This opinion will be unpublished and
may not be cited except as provided by
Minn. Stat. § 480A.08, subd. 3 (2002).
STATE OF MINNESOTA
IN COURT OF APPEALS
Wayne Allen Salden, petitioner,
Commissioner of Public Safety,
Le Sueur County District Court
File No. C301986
Lisa Marie Dahlquist, Assistant Attorney General, Public Safety Division, 525 Park Street, Suite 500, St. Paul, MN 55103-2106 (for respondent)
Considered and decided by Toussaint, Chief Judge, Willis, Judge, and Halbrooks, Judge.
TOUSSAINT, Chief Judge
Appellant Wayne Allen Salden challenges the district court’s order sustaining the revocation of his driver’s license. Salden contends that the citizens who seized him did not have authority to conduct the initial investigatory stop. Because under the circumstances of this case the private citizens had probable cause to conduct an investigatory seizure, we affirm.
On November 15, 2001, private citizens Tylor Arvid-Chermak, Trent Selle, and Andy Bush were traveling southbound on Highway 169 near the city of Belle Plaine in Arvid-Chermak’s vehicle. They observed the vehicle traveling ahead of them continuously swerve “from lane to lane,” almost collide with 15 other vehicles, and nearly drive into a ditch.
Arvid-Chermak followed the vehicle and observed it as it entered private property and turned back toward Highway 169. He then positioned his vehicle in front of the other vehicle, preventing it from returning to the highway. Arvid-Chermak, Selle, and Bush exited their vehicle, and Bush approached the other vehicle to speak with its driver, later identified as appellant Wayne Allen Salden. Bush observed that Salden appeared to be intoxicated. Salden gave Bush the keys to his vehicle.
Meanwhile, Harley Allen Loewe, owner of the property, called the police to report that the two vehicles were parked on his property. When Deputy Dan Tousley responded to the call and arrived at the scene, the three citizens waved him over and informed him that they had stopped Salden’s vehicle several minutes before. Bush told Tousley that he believed Salden was intoxicated and gave him Salden’s keys.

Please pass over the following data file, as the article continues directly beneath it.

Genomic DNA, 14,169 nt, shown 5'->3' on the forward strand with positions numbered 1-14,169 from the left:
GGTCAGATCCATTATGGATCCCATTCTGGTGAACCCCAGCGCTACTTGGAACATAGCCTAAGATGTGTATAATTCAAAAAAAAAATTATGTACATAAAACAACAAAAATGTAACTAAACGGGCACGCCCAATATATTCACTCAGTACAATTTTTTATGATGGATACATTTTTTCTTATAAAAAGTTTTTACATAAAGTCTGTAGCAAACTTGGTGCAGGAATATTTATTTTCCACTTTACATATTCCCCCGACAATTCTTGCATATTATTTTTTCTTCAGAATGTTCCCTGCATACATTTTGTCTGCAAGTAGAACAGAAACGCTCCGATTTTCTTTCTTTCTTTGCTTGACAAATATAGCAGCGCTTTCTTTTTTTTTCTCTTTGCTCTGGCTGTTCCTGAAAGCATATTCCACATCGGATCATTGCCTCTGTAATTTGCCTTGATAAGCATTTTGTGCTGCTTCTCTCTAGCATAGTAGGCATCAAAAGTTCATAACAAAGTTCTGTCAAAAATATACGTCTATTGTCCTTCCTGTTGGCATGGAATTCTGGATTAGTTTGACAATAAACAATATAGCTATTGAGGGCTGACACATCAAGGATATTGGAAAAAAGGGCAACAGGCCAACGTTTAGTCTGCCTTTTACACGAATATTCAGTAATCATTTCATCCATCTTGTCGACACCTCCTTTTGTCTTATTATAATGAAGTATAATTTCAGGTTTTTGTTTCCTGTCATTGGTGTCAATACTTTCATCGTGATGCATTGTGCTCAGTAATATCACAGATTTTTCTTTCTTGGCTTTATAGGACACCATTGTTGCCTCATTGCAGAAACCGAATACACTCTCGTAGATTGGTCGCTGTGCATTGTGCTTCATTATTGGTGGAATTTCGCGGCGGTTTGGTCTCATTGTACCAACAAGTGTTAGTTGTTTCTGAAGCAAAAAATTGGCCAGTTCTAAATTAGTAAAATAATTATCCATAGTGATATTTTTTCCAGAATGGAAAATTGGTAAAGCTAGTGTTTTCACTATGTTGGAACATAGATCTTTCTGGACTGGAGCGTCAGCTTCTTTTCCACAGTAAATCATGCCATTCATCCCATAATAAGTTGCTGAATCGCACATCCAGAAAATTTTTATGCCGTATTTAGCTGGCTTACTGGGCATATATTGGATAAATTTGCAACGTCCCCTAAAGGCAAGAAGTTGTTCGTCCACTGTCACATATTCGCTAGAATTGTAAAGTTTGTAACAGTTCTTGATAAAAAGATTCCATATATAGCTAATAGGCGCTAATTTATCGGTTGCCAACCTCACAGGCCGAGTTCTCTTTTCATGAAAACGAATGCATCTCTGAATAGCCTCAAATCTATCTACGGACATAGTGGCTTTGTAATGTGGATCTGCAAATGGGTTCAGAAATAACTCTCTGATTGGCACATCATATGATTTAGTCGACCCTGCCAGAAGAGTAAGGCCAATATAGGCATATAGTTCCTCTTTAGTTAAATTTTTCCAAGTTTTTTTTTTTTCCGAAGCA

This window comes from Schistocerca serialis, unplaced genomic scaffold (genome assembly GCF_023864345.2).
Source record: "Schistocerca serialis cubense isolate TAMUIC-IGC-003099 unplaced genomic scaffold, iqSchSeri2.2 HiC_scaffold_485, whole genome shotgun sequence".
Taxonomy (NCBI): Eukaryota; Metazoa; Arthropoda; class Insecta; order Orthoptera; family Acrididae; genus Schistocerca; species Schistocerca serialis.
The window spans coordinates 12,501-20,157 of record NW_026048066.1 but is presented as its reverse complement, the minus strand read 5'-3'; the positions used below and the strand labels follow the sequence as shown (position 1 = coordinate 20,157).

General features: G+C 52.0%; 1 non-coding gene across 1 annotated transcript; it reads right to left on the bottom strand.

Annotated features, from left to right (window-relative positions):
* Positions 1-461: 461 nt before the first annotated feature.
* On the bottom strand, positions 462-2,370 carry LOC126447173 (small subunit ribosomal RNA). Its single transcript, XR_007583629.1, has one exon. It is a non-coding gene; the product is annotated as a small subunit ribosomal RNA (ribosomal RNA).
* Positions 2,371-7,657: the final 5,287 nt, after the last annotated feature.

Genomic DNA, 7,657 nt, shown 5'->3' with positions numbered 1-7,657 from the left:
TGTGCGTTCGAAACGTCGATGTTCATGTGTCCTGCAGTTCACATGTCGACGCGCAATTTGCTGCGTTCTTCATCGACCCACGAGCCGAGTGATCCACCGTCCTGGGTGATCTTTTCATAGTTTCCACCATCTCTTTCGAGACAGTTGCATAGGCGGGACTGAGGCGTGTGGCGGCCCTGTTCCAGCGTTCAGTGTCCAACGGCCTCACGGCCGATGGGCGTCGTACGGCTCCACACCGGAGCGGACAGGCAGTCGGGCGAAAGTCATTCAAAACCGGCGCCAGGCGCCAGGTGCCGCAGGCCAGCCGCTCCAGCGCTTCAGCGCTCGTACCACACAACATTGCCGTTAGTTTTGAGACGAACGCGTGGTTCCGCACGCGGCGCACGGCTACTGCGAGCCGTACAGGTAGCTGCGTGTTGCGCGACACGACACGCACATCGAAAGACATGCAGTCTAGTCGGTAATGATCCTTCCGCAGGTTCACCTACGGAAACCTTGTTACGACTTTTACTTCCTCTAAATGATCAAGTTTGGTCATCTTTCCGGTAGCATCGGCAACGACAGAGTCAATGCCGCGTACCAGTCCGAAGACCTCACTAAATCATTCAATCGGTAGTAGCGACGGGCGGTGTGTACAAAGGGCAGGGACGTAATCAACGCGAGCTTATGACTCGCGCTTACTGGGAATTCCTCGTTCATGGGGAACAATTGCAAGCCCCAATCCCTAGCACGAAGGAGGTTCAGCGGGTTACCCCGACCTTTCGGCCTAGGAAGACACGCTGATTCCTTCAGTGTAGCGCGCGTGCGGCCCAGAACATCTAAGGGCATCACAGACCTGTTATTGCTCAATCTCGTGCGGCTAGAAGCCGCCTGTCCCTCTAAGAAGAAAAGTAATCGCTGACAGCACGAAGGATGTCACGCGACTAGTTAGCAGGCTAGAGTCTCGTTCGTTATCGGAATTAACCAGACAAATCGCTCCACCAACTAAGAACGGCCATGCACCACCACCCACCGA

Tousley’s report reflects that he smelled a strong odor of alcohol on Salden’s breath. He also observed Salden’s eyes to be glassy, red, and his speech to be slurred.
Tousley conducted several field sobriety tests. First, while he administered the horizontal-gaze nystagmus test, Salden showed a lack of smooth pursuit in both eyes. When the deputy administered the walk-and-turn test, Salden was unable to keep his balance or to follow instructions. During the one-leg stand, Salden swayed and kept his second foot on the ground most of the time. He was arrested after the tests.
The deputy also administered a preliminary breath test, which showed an alcohol concentration of .21. Salden was later given an Intoxilyzer test, which showed an alcohol concentration of .16. A review of Salden’s driving record showed that he had two prior driving while impaired convictions (DWI)s in the past ten years. Salden’s driving privileges were subsequently revoked for driving with an alcohol concentration greater that .10.
On November 30, 2001, Salden filed an implied-consent petition challenging the revocation of his driver’s license. An implied-consent hearing took place on February 21, 2002. The district court entered an order concluding that the three citizens had probable cause to detain Salden until the police arrived. This appeal follows.
A district court’s findings of historical fact relating to a probable cause determination are reviewed under the clearly erroneous standard, but the issue of probable cause is reviewed de novo. State v. Lee, 585 N.W.2d 378, 382-83 (Minn. 1998). On appeal, this court must “review findings of historical fact only for clear error and * * * give due weight to inferences drawn from those facts by resident judges and local law enforcement officers.” Id. at 383 (quotation omitted). A reviewing court must consider the totality of the circumstances when determining whether probable cause existed. Eggersgluss v. Comm’r of Pub. Safety, 393 N.W.2d 183, 185 (Minn. 1986).